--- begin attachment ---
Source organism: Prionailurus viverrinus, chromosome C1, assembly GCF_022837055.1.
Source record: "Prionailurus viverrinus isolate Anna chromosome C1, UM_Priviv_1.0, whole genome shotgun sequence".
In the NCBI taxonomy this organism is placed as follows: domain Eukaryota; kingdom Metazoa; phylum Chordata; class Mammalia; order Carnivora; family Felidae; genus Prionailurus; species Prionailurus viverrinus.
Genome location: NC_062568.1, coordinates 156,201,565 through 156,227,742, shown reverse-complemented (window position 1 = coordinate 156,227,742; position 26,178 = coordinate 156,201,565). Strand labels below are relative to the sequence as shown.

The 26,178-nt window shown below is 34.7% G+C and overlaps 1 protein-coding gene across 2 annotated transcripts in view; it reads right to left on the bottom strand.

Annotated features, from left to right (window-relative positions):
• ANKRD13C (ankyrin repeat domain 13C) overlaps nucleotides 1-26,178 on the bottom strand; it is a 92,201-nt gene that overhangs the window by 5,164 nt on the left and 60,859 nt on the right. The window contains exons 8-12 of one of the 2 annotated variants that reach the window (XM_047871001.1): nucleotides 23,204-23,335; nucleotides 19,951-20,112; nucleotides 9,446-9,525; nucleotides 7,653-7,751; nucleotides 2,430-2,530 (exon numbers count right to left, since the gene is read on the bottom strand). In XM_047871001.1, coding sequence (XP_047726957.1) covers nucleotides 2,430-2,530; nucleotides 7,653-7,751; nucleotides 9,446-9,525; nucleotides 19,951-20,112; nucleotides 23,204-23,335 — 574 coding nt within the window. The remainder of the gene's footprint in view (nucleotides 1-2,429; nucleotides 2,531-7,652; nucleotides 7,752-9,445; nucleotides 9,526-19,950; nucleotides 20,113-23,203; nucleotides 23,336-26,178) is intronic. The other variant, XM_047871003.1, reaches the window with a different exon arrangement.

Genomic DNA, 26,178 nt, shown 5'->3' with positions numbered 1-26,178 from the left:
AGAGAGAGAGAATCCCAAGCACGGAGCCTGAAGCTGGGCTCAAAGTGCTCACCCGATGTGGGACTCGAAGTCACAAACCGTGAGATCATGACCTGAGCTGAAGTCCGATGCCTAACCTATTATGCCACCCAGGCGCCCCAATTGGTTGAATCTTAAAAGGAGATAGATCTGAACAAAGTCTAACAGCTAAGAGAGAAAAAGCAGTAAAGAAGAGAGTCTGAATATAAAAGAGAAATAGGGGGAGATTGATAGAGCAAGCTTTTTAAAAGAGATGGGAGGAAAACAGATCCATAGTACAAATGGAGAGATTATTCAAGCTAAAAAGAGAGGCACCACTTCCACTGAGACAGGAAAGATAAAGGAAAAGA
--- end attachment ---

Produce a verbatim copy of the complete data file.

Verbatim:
Source organism: Prionailurus viverrinus, chromosome C1, assembly GCF_022837055.1.
Source record: "Prionailurus viverrinus isolate Anna chromosome C1, UM_Priviv_1.0, whole genome shotgun sequence".
In the NCBI taxonomy this organism is placed as follows: domain Eukaryota; kingdom Metazoa; phylum Chordata; class Mammalia; order Carnivora; family Felidae; genus Prionailurus; species Prionailurus viverrinus.
Genome location: NC_062568.1, coordinates 156,201,565 through 156,227,742, shown reverse-complemented (window position 1 = coordinate 156,227,742; position 26,178 = coordinate 156,201,565). Strand labels below are relative to the sequence as shown.

The 26,178-nt window shown below is 34.7% G+C and overlaps 1 protein-coding gene across 2 annotated transcripts in view; it reads right to left on the bottom strand.

Annotated features, from left to right (window-relative positions):
• ANKRD13C (ankyrin repeat domain 13C) overlaps nucleotides 1-26,178 on the bottom strand; it is a 92,201-nt gene that overhangs the window by 5,164 nt on the left and 60,859 nt on the right. The window contains exons 8-12 of one of the 2 annotated variants that reach the window (XM_047871001.1): nucleotides 23,204-23,335; nucleotides 19,951-20,112; nucleotides 9,446-9,525; nucleotides 7,653-7,751; nucleotides 2,430-2,530 (exon numbers count right to left, since the gene is read on the bottom strand). In XM_047871001.1, coding sequence (XP_047726957.1) covers nucleotides 2,430-2,530; nucleotides 7,653-7,751; nucleotides 9,446-9,525; nucleotides 19,951-20,112; nucleotides 23,204-23,335 — 574 coding nt within the window. The remainder of the gene's footprint in view (nucleotides 1-2,429; nucleotides 2,531-7,652; nucleotides 7,752-9,445; nucleotides 9,526-19,950; nucleotides 20,113-23,203; nucleotides 23,336-26,178) is intronic. The other variant, XM_047871003.1, reaches the window with a different exon arrangement.

Genomic DNA, 26,178 nt, shown 5'->3' with positions numbered 1-26,178 from the left:
AGAGAGAGAGAATCCCAAGCACGGAGCCTGAAGCTGGGCTCAAAGTGCTCACCCGATGTGGGACTCGAAGTCACAAACCGTGAGATCATGACCTGAGCTGAAGTCCGATGCCTAACCTATTATGCCACCCAGGCGCCCCAATTGGTTGAATCTTAAAAGGAGATAGATCTGAACAAAGTCTAACAGCTAAGAGAGAAAAAGCAGTAAAGAAGAGAGTCTGAATATAAAAGAGAAATAGGGGGAGATTGATAGAGCAAGCTTTTTAAAAGAGATGGGAGGAAAACAGATCCATAGTACAAATGGAGAGATTATTCAAGCTAAAAAGAGAGGCACCACTTCCACTGAGACAGGAAAGATAAAGGAAAAGA